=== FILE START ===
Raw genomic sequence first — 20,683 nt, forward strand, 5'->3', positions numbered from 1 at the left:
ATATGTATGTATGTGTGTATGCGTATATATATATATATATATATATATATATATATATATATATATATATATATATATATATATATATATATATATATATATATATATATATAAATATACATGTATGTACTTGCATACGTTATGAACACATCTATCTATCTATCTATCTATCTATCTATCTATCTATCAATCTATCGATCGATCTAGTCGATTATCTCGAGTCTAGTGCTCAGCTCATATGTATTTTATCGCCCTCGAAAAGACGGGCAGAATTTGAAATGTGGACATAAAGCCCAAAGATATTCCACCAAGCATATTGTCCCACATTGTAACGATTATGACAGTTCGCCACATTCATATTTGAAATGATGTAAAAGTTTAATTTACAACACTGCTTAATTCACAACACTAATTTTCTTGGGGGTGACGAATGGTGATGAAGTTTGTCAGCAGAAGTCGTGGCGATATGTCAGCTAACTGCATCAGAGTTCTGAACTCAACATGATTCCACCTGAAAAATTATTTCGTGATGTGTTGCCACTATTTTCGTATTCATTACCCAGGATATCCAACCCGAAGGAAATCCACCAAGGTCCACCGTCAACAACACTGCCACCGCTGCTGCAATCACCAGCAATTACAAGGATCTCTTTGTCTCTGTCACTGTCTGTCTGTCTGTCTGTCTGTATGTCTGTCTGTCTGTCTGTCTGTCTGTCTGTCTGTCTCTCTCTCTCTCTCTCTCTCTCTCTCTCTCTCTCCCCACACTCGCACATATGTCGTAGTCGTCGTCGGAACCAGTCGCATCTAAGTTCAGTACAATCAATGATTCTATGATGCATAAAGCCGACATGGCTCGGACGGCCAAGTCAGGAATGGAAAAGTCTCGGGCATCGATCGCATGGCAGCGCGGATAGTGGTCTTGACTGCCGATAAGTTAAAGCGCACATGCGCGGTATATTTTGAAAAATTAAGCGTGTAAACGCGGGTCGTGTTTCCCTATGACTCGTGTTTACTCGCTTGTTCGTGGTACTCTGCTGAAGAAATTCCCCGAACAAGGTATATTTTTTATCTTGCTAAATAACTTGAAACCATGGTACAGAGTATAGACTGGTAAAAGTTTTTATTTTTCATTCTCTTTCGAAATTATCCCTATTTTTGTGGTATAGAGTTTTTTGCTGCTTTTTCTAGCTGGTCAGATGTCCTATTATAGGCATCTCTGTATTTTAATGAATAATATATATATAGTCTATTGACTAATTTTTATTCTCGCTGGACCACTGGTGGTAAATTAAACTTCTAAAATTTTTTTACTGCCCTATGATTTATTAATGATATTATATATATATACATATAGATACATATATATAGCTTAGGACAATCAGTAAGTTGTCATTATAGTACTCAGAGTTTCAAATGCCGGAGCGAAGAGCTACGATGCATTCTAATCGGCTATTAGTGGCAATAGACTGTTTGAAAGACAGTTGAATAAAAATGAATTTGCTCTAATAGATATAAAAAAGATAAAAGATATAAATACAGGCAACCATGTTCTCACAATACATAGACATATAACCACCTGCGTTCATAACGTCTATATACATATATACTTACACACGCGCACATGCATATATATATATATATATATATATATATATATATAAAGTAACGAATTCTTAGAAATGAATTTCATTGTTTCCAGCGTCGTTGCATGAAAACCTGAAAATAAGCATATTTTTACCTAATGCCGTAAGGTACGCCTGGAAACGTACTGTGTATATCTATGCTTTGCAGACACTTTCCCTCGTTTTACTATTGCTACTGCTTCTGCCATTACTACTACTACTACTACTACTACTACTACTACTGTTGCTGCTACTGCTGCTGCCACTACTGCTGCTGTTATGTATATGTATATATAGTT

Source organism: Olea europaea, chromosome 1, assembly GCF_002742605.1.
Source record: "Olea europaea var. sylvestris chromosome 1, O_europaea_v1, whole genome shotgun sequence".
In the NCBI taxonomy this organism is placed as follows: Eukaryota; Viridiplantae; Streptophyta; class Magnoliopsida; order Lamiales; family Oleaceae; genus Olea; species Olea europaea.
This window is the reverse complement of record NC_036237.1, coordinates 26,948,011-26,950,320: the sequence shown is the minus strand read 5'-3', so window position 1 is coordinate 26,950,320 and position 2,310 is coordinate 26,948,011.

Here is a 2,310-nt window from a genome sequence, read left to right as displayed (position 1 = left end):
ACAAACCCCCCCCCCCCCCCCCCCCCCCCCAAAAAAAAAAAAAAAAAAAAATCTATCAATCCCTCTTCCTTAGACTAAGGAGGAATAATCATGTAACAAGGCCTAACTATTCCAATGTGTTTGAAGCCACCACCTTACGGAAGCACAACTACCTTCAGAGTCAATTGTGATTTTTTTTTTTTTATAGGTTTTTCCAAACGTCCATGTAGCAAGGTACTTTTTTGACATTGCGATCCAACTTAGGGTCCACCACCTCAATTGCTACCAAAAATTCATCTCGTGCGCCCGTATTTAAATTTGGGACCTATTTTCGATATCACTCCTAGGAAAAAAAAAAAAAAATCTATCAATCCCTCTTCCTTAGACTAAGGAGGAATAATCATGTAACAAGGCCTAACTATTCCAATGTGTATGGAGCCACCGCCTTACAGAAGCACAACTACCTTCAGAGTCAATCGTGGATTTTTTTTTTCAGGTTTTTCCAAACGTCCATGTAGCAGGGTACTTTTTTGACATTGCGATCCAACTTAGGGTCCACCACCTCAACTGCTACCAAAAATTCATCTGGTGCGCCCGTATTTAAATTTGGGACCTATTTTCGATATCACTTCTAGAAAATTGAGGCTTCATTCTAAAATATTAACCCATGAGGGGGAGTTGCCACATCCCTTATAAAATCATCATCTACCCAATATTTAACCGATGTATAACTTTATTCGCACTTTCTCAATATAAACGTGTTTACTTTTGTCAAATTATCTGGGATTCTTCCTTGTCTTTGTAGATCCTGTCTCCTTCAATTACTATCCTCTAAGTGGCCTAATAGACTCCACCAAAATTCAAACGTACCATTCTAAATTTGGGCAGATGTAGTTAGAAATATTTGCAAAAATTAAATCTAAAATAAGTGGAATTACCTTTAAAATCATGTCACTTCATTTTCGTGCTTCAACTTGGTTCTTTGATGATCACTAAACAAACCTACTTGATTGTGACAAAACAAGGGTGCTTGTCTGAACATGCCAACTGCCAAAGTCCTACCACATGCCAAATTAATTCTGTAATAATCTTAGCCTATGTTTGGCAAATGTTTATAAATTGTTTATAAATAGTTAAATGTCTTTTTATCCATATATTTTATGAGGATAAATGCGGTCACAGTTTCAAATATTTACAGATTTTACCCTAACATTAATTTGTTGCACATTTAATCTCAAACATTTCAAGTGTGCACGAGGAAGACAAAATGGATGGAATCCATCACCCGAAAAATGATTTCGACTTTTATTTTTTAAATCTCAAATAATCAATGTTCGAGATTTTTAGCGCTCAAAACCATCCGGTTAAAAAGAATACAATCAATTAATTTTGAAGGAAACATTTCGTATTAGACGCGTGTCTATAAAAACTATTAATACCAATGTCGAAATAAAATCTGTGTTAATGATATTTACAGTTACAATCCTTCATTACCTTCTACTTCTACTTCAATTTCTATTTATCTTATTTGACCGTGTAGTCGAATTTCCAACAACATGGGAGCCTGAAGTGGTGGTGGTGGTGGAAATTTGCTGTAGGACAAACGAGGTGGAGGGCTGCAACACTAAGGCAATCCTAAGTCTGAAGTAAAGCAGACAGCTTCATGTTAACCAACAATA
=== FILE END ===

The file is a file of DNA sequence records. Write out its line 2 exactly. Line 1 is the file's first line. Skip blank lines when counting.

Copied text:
ATATGTATGTATGTGTGTATGCGTATATATATATATATATATATATATATATATATATATATATATATATATATATATATATATATATATATATATATATATATATATATATAAATATACATGTATGTACTTGCATACGTTATGAACACATCTATCTATCTATCTATCTATCTATCTATCTATCTATCAATCTATCGATCGATCTAGTCGATTATCTCGAGTCTAGTGCTCAGCTCATATGTATTTTATCGCCCTCGAAAAGACGGGCAGAATTTGAAATGTGGACATAAAGCCCAAAGATATTCCACCAAGCATATTGTCCCACATTGTAACGATTATGACAGTTCGCCACATTCATATTTGAAATGATGTAAAAGTTTAATTTACAACACTGCTTAATTCACAACACTAATTTTCTTGGGGGTGACGAATGGTGATGAAGTTTGTCAGCAGAAGTCGTGGCGATATGTCAGCTAACTGCATCAGAGTTCTGAACTCAACATGATTCCACCTGAAAAATTATTTCGTGATGTGTTGCCACTATTTTCGTATTCATTACCCAGGATATCCAACCCGAAGGAAATCCACCAAGGTCCACCGTCAACAACACTGCCACCGCTGCTGCAATCACCAGCAATTACAAGGATCTCTTTGTCTCTGTCACTGTCTGTCTGTCTGTCTGTCTGTATGTCTGTCTGTCTGTCTGTCTGTCTGTCTGTCTGTCTCTCTCTCTCTCTCTCTCTCTCTCTCTCTCTCTCCCCACACTCGCACATATGTCGTAGTCGTCGTCGGAACCAGTCGCATCTAAGTTCAGTACAATCAATGATTCTATGATGCATAAAGCCGACATGGCTCGGACGGCCAAGTCAGGAATGGAAAAGTCTCGGGCATCGATCGCATGGCAGCGCGGATAGTGGTCTTGACTGCCGATAAGTTAAAGCGCACATGCGCGGTATATTTTGAAAAATTAAGCGTGTAAACGCGGGTCGTGTTTCCCTATGACTCGTGTTTACTCGCTTGTTCGTGGTACTCTGCTGAAGAAATTCCCCGAACAAGGTATATTTTTTATCTTGCTAAATAACTTGAAACCATGGTACAGAGTATAGACTGGTAAAAGTTTTTATTTTTCATTCTCTTTCGAAATTATCCCTATTTTTGTGGTATAGAGTTTTTTGCTGCTTTTTCTAGCTGGTCAGATGTCCTATTATAGGCATCTCTGTATTTTAATGAATAATATATATATAGTCTATTGACTAATTTTTATTCTCGCTGGACCACTGGTGGTAAATTAAACTTCTAAAATTTTTTTACTGCCCTATGATTTATTAATGATATTATATATATATACATATAGATACATATATATAGCTTAGGACAATCAGTAAGTTGTCATTATAGTACTCAGAGTTTCAAATGCCGGAGCGAAGAGCTACGATGCATTCTAATCGGCTATTAGTGGCAATAGACTGTTTGAAAGACAGTTGAATAAAAATGAATTTGCTCTAATAGATATAAAAAAGATAAAAGATATAAATACAGGCAACCATGTTCTCACAATACATAGACATATAACCACCTGCGTTCATAACGTCTATATACATATATACTTACACACGCGCACATGCATATATATATATATATATATATATATATATATATAAAGTAACGAATTCTTAGAAATGAATTTCATTGTTTCCAGCGTCGTTGCATGAAAACCTGAAAATAAGCATATTTTTACCTAATGCCGTAAGGTACGCCTGGAAACGTACTGTGTATATCTATGCTTTGCAGACACTTTCCCTCGTTTTACTATTGCTACTGCTTCTGCCATTACTACTACTACTACTACTACTACTACTACTACTGTTGCTGCTACTGCTGCTGCCACTACTGCTGCTGTTATGTATATGTATATATAGTT